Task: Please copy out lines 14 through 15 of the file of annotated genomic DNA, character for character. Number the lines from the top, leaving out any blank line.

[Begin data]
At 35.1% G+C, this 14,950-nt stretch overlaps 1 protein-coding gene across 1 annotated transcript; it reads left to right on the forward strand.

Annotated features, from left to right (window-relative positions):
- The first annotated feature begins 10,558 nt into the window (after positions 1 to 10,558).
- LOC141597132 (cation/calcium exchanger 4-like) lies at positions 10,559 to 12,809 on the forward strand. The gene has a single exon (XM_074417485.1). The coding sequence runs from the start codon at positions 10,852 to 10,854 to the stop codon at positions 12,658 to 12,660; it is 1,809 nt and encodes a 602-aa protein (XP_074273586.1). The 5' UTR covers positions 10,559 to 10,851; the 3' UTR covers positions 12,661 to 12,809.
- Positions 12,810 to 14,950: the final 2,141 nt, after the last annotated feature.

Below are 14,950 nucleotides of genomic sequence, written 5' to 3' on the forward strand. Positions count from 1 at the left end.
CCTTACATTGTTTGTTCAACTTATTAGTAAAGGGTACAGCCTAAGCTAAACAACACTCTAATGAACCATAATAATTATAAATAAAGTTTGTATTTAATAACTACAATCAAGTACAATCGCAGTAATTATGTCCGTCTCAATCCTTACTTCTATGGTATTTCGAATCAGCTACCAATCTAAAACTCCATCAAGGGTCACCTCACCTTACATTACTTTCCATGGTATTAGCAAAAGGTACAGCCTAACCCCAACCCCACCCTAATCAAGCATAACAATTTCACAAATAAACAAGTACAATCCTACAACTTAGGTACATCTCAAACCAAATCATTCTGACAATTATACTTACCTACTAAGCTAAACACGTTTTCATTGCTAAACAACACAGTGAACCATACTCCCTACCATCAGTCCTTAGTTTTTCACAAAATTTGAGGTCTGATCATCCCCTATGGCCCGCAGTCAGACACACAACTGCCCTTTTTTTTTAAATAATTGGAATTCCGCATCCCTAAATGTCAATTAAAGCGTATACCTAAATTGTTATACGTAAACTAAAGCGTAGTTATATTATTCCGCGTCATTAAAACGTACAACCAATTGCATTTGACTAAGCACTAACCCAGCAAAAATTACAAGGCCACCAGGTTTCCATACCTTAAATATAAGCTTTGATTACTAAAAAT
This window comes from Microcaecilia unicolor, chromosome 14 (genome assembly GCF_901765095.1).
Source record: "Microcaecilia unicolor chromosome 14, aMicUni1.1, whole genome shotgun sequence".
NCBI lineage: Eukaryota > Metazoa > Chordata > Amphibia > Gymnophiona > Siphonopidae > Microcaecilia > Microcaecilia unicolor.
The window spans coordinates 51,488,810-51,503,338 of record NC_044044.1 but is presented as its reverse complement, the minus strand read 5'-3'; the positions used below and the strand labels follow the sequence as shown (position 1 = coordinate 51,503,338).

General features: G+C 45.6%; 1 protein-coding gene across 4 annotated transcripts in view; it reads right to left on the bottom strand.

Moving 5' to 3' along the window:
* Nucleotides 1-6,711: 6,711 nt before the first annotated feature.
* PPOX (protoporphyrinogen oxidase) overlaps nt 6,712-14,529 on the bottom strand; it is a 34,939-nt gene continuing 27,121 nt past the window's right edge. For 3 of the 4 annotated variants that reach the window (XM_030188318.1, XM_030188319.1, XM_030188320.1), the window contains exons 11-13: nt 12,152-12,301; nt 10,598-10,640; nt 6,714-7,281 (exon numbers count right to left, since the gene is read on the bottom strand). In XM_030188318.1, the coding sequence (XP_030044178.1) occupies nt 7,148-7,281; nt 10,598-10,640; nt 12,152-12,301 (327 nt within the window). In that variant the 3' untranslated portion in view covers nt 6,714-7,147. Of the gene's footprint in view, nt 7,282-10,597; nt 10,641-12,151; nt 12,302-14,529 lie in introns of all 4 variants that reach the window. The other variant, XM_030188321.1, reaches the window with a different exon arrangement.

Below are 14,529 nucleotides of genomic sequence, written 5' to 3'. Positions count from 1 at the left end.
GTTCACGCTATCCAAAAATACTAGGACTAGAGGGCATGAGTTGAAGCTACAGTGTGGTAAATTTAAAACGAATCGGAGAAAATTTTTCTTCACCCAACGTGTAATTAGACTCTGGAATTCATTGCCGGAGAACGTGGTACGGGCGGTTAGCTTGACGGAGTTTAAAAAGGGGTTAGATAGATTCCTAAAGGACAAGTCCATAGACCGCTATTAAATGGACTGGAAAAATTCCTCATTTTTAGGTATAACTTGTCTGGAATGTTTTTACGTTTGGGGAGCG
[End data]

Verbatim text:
* Nucleotides 1-6,711: 6,711 nt before the first annotated feature.
* PPOX (protoporphyrinogen oxidase) overlaps nt 6,712-14,529 on the bottom strand; it is a 34,939-nt gene continuing 27,121 nt past the window's right edge. For 3 of the 4 annotated variants that reach the window (XM_030188318.1, XM_030188319.1, XM_030188320.1), the window contains exons 11-13: nt 12,152-12,301; nt 10,598-10,640; nt 6,714-7,281 (exon numbers count right to left, since the gene is read on the bottom strand). In XM_030188318.1, the coding sequence (XP_030044178.1) occupies nt 7,148-7,281; nt 10,598-10,640; nt 12,152-12,301 (327 nt within the window). In that variant the 3' untranslated portion in view covers nt 6,714-7,147. Of the gene's footprint in view, nt 7,282-10,597; nt 10,641-12,151; nt 12,302-14,529 lie in introns of all 4 variants that reach the window. The other variant, XM_030188321.1, reaches the window with a different exon arrangement.